A new novel

So, in case you think I’m a complete sloth, one reason I haven’t been posting much is that I’ve been busy the past few years working on a new novel, called Radioland. The reason I can write about it now is that I’m convinced it doesn’t suck (or no longer sucks, depending upon the draft). Very soon I will hand it to my agent and all the publishers will be bidding on it hopefully it will find a good home.

This was a hard one. Not as story-driven as The Society of Experience, but similar in that it features two first-person perspectives. This is very much a “trauma book” and it pissed me off when I realized this was the case. Writing about trauma takes a lot of heavy lifting, and is draining as fuck.

Here’s the Official Synopsis:

Kris is an alt-rock musician who abruptly drops out of his popular band to rake over an unprocessed trauma from his childhood; Jill is an outcast who operates in the shadows of the city, cursed with a dangerous type of magic that draws mysterious strangers to her. By chance, they start a correspondence with each other and a strange relationship begins – one that coils around their lives like a macabre spell. As they share their stories with one another, they each approach the source of their misery and risk losing themselves, even their lives, in a darkness that seems destined for them.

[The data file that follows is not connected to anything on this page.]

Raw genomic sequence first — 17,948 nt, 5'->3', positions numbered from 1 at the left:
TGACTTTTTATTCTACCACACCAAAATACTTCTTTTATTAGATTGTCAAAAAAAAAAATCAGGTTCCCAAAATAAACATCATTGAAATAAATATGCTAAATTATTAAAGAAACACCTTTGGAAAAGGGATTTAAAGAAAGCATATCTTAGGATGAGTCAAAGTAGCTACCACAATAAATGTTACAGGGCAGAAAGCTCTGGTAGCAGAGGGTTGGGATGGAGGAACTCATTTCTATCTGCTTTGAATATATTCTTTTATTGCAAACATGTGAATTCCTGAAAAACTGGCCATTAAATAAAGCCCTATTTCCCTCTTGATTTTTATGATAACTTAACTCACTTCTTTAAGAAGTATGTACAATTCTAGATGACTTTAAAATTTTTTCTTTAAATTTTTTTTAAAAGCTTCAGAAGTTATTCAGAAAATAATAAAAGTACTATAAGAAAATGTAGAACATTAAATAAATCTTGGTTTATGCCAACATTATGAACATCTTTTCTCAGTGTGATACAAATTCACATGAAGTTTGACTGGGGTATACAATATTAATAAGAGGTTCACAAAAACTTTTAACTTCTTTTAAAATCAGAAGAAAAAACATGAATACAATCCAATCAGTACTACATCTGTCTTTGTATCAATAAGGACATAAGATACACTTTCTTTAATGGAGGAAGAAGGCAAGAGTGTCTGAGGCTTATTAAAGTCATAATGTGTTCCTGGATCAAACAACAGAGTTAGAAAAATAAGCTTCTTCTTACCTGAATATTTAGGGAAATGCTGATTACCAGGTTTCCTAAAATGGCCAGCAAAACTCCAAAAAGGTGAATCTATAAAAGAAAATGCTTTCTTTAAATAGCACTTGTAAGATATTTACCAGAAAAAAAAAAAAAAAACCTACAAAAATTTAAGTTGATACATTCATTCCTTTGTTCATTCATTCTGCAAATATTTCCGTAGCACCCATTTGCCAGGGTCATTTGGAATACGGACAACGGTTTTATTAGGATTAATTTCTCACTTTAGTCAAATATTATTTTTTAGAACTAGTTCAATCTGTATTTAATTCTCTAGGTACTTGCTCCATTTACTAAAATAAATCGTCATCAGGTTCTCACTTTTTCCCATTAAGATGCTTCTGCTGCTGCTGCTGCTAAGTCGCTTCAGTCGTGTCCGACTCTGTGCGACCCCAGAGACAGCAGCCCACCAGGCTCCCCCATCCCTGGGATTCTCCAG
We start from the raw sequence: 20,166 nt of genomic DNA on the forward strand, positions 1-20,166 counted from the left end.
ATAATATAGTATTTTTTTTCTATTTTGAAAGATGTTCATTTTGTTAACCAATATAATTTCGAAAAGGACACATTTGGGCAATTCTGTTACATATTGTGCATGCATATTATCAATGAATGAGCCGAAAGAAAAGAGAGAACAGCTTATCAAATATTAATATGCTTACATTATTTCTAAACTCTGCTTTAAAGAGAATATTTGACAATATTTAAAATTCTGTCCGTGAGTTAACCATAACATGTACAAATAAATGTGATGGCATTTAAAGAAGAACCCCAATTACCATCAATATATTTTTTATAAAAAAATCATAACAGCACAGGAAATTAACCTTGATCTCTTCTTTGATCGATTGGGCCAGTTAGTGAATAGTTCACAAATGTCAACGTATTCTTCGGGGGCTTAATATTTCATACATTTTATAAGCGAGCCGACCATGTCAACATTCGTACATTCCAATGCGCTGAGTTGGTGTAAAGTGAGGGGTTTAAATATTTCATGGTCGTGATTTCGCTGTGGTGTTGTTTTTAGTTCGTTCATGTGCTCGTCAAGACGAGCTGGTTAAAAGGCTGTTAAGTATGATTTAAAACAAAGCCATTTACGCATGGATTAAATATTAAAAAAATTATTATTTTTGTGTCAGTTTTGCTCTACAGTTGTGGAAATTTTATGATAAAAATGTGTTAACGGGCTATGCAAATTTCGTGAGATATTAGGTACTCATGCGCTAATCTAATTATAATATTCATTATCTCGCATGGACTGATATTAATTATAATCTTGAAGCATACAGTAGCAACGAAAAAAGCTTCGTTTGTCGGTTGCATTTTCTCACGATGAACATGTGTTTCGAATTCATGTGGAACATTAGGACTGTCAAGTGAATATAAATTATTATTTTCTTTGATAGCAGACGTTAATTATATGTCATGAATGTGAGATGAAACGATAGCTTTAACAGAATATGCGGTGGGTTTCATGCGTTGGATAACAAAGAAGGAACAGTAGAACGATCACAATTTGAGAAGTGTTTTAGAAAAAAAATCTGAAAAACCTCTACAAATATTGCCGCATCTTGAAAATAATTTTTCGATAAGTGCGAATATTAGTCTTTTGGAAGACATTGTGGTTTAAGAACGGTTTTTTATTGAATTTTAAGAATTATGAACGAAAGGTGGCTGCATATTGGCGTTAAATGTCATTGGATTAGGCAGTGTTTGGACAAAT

Everything Jill senses tells an intense story, so she numbs herself with alcohol to keep her head clear, hoping she’ll meet someone who can tell her how she came to be the way she is. Kris struggles to maintain his grip on reality as he pulls apart the threads that make up his identity. Working through fallen mentors, splintered identities, and substance dependency, the two of them try to help each other make sense of their lives, though it may ultimately reveal one of them as a serial murderer.


Radioland explores the absurdity of fame, the toxicity of trauma, and the morbid dangers unearthed as we seek a greater understanding of ourselves.


Interesting, huh?

Writing this book (and applying for grants which are never granted), I feel I’m coming closer to describing my approach. I call it metaphysical social realism; that there can be fantastical things such as time travel and actual magic…but these facts don’t change the rest of the world which contains us — rent is due, relationships require maintenance, the responsibilities of adulthood call on us whether we are ready or not.

I hope to provide more updates on Radioland as they happen.


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